But what role models did you/we have growing up? What heroines were there in books or films or real life that we would look up to them and think, ‘that’s what I want to do when i grow up!’ There weren’t any female astronauts, for example.

There were great writers.

We didn’t have women to look up to really. Girls do now and only very recently. I never thought films with female heroines would be successful or popular, but I was dead wrong. Box office sales are proving that. It pleases me greatly.

I saw the film, The Hunger Games, mostly out of curiosity. The woman who wrote the novel (and 2 sequels) also wrote the screenplay. I wanted to know the story. The visuals were great, the film had the audience enraptured. Through most of it you could hear a pin drop. I thought it was a captivating story. It was funny, there was a love interest, a love triangle, and it transported the viewer into another world. Just as Harry Potter films/books do, the Twilight series, to name a couple of stories that went viral. All three of these series cater to a younger crowd, but adults tend to get swept into them a well. It’s that age group (adolescent and teens) who will buy the books (be obsessed with them) and will pay to go to a theatre to see the film, unlike adults who will now wait for the DVD, or download off the internet.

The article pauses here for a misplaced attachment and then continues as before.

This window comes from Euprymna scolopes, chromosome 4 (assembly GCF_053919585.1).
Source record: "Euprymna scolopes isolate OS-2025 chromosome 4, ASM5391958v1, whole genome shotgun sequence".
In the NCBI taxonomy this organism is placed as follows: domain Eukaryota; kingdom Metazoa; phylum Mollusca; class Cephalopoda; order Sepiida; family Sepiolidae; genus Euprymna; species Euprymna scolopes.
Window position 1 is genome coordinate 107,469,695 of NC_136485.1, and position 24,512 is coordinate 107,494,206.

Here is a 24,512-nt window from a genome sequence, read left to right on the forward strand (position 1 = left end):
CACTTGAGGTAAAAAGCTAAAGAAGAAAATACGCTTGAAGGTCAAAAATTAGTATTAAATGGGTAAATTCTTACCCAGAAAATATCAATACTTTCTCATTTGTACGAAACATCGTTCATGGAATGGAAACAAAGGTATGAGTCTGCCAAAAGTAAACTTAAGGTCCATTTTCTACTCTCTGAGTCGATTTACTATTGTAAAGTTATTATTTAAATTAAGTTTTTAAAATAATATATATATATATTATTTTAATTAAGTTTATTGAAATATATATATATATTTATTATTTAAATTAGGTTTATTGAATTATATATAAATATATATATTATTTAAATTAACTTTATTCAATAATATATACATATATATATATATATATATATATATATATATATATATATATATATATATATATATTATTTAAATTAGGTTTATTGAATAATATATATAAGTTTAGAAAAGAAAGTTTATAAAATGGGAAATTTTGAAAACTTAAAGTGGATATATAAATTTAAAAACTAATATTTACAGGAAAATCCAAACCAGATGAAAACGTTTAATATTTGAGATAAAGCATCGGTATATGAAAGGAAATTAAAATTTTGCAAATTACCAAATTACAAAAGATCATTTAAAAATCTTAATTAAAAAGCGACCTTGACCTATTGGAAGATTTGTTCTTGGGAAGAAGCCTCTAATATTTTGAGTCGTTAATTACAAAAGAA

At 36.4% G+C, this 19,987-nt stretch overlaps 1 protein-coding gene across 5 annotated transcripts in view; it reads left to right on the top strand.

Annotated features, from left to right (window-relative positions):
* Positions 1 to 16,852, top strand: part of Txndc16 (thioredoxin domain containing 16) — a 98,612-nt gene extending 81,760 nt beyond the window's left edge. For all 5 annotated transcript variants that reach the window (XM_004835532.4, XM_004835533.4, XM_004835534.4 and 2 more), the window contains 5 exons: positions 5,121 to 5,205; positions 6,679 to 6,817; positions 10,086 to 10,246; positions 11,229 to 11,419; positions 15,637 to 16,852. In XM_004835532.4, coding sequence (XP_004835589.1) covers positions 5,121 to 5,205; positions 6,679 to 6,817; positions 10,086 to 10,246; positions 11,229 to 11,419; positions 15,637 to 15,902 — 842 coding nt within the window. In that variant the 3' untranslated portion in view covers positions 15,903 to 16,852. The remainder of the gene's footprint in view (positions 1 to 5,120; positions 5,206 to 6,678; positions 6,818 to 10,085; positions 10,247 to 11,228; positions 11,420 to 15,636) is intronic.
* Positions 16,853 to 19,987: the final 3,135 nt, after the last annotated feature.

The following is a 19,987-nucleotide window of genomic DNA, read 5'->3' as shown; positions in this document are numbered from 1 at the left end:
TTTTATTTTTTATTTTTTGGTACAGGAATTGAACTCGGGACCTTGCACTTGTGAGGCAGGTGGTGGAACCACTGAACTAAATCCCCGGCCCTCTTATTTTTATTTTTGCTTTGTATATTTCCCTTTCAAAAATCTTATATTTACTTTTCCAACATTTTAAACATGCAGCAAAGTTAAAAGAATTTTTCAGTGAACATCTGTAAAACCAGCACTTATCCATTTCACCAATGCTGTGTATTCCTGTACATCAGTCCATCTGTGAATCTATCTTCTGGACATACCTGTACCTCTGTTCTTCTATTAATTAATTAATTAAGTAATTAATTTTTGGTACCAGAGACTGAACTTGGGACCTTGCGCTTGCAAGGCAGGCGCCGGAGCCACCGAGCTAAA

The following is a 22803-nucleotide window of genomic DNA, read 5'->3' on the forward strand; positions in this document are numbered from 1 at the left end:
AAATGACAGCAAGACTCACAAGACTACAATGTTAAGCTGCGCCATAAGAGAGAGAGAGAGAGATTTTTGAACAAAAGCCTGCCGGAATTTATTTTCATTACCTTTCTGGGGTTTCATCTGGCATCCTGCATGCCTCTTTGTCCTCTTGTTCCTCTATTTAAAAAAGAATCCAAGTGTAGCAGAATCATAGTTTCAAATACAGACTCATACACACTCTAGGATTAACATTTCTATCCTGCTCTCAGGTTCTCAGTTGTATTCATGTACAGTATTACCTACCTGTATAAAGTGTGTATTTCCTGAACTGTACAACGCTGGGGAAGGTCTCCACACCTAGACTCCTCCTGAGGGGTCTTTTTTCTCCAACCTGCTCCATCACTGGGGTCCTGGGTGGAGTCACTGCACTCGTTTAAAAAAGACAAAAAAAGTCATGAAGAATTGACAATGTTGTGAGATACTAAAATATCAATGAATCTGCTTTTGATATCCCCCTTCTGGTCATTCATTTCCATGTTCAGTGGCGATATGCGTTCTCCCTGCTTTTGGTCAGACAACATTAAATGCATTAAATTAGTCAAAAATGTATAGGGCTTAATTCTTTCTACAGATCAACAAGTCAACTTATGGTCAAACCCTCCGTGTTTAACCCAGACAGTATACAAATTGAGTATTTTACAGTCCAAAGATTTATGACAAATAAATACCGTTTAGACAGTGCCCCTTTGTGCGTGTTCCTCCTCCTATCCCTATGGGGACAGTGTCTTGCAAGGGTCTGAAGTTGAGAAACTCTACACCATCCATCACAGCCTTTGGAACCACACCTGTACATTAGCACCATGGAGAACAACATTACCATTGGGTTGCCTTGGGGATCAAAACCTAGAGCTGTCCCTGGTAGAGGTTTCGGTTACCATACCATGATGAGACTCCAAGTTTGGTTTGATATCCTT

This is what the New York Times has to say about this novel and another along a similar genre. For all of us here who aspire to publish take note: these novels are hot! Or should I say they’ve gone ‘viral.’

This portion of the New York Times review stands out to me as to why this novel (The Hunger Games) is so riveting:

Nor is there anything spectacular about the writing — the words describe the action and little else. But the considerable strength of the novel comes in Collins’s convincingly detailed world-building and her memorably complex and fascinating heroine. In fact, by not calling attention to itself, the text disappears in the way a good font does: nothing stands between Katniss and the reader, between Panem and America.

This makes for an exhilarating narrative and a future we can fear and believe in, but it also allows us to see the similarities between Katniss’s world and ours. American luxury, after all, depends on someone else’s poverty. Most people in Panem live at subsistence levels, working to feed the cavernous hungers of the Capital’s citizens. Collins sometimes fails to exploit the rich allegorical potential here in favor of crisp plotting, but it’s hard to fault a novel for being too engrossing.


Human beings are constantly evolving. But never before have we been so influenced by the media as we are now. Doesn’t matter whether we think it’s a positive thing or not, it’s out of the box and truly out of our control. Sitting in the audience amongst so many young girls was every writer’s dream. Their reaction as we all streamed out of the dark theatre was ecstatic! They loved it. They can’t wait for the sequel!

I like this heroine; she’s strong and brave, but has a sensitive side, just like most real women do.

Thanks for reading.